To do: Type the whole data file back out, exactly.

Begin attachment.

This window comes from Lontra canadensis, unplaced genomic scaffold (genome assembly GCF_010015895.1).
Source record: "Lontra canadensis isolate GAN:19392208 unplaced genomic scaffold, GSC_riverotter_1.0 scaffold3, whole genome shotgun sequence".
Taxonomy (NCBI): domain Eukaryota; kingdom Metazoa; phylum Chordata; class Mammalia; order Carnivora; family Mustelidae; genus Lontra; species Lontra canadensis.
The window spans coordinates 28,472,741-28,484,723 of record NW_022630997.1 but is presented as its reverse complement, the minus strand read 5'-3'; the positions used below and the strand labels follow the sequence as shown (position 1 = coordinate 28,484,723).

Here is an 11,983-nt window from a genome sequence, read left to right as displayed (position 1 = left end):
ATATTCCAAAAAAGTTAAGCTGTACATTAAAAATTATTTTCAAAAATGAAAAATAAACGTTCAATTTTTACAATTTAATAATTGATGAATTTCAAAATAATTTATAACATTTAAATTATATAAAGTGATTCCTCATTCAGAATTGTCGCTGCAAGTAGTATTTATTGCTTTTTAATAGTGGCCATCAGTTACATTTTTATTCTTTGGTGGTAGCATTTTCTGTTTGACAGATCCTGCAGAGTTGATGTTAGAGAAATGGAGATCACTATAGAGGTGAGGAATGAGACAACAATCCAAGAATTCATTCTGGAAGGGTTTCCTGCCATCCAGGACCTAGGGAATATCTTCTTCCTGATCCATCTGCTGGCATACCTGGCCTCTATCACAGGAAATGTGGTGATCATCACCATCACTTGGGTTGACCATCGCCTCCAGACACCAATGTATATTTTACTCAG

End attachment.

This window comes from Lontra canadensis, unplaced genomic scaffold (genome assembly GCF_010015895.1).
Source record: "Lontra canadensis isolate GAN:19392208 unplaced genomic scaffold, GSC_riverotter_1.0 scaffold3, whole genome shotgun sequence".
Taxonomy (NCBI): domain Eukaryota; kingdom Metazoa; phylum Chordata; class Mammalia; order Carnivora; family Mustelidae; genus Lontra; species Lontra canadensis.
The window spans coordinates 28,472,741-28,484,723 of record NW_022630997.1 but is presented as its reverse complement, the minus strand read 5'-3'; the positions used below and the strand labels follow the sequence as shown (position 1 = coordinate 28,484,723).

Here is an 11,983-nt window from a genome sequence, read left to right as displayed (position 1 = left end):
ATATTCCAAAAAAGTTAAGCTGTACATTAAAAATTATTTTCAAAAATGAAAAATAAACGTTCAATTTTTACAATTTAATAATTGATGAATTTCAAAATAATTTATAACATTTAAATTATATAAAGTGATTCCTCATTCAGAATTGTCGCTGCAAGTAGTATTTATTGCTTTTTAATAGTGGCCATCAGTTACATTTTTATTCTTTGGTGGTAGCATTTTCTGTTTGACAGATCCTGCAGAGTTGATGTTAGAGAAATGGAGATCACTATAGAGGTGAGGAATGAGACAACAATCCAAGAATTCATTCTGGAAGGGTTTCCTGCCATCCAGGACCTAGGGAATATCTTCTTCCTGATCCATCTGCTGGCATACCTGGCCTCTATCACAGGAAATGTGGTGATCATCACCATCACTTGGGTTGACCATCGCCTCCAGACACCAATGTATATTTTACTCAG